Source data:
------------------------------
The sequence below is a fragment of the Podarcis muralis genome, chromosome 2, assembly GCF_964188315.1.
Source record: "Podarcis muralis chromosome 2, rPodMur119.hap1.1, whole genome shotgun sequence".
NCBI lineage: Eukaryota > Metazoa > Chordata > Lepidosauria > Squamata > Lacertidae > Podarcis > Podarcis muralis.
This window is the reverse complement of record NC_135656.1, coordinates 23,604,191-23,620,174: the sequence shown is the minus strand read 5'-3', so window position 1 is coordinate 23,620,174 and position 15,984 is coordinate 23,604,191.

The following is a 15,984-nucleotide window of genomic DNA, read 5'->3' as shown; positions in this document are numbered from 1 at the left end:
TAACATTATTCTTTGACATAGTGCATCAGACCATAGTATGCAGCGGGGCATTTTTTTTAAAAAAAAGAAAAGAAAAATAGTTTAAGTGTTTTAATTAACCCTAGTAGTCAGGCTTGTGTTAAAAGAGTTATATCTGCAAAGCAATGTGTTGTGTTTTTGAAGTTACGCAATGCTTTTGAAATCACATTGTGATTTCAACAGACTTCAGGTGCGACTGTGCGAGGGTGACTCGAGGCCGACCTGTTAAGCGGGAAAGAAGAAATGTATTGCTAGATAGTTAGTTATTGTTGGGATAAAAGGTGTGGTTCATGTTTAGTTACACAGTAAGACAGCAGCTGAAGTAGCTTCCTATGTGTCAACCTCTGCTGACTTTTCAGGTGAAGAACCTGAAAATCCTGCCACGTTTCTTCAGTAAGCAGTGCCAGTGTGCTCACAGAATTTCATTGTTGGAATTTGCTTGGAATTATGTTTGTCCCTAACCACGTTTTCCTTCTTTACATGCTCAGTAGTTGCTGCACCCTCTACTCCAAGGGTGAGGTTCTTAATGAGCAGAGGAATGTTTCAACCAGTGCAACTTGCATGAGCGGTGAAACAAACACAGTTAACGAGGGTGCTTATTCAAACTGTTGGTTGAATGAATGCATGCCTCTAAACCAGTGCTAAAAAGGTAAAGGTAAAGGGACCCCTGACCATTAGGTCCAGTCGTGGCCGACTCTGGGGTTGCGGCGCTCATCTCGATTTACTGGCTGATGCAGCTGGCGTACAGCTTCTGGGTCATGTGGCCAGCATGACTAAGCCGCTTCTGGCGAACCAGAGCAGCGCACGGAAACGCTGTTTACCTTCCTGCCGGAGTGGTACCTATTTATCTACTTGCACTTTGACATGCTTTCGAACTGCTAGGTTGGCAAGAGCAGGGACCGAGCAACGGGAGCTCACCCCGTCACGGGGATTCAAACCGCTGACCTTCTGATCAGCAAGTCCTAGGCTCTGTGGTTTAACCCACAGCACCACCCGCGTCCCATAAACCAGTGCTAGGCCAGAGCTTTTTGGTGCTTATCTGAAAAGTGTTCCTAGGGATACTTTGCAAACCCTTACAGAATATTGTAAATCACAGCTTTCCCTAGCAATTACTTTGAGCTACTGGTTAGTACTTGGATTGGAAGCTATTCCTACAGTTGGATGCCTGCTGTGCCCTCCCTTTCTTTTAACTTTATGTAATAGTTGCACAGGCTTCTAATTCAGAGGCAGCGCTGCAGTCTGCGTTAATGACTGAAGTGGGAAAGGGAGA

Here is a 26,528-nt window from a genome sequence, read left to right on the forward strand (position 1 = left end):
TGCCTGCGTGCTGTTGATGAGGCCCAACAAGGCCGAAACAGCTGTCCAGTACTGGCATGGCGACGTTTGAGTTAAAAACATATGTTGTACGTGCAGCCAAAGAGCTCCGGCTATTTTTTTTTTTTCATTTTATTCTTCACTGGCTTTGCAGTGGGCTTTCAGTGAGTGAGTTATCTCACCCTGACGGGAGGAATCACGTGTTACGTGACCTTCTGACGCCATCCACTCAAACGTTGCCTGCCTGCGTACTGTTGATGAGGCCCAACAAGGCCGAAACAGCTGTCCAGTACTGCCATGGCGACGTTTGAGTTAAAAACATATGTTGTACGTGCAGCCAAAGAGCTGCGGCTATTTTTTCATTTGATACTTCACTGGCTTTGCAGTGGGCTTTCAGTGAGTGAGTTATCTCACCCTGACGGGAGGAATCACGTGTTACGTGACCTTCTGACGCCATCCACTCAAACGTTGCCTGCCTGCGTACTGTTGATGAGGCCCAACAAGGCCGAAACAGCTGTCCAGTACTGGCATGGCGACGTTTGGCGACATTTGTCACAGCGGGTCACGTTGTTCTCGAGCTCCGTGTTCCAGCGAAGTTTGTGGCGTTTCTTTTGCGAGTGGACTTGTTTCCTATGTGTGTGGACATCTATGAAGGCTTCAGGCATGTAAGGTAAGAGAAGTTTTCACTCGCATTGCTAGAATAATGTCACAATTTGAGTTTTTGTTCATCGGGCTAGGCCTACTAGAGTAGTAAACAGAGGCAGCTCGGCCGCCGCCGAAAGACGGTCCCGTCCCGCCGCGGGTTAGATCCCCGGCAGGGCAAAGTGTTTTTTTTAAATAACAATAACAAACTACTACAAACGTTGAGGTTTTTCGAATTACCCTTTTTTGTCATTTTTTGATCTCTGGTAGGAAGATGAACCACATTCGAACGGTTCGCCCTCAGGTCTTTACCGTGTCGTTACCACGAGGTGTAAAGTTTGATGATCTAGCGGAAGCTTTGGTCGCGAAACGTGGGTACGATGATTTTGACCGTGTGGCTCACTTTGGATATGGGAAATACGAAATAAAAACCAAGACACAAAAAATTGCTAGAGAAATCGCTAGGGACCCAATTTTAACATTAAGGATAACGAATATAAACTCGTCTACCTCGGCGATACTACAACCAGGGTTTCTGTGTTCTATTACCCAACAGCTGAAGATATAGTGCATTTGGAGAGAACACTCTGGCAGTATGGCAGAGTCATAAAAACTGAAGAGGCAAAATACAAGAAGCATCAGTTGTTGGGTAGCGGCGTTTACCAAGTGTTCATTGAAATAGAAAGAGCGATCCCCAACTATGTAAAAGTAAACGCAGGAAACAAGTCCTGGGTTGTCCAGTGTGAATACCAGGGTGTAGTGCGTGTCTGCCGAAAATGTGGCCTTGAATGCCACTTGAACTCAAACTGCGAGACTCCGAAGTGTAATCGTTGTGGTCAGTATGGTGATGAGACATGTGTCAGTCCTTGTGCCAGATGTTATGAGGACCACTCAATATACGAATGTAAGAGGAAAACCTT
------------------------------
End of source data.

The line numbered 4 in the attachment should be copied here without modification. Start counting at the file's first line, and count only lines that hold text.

This window is the reverse complement of record NC_135656.1, coordinates 23,604,191-23,620,174: the sequence shown is the minus strand read 5'-3', so window position 1 is coordinate 23,620,174 and position 15,984 is coordinate 23,604,191.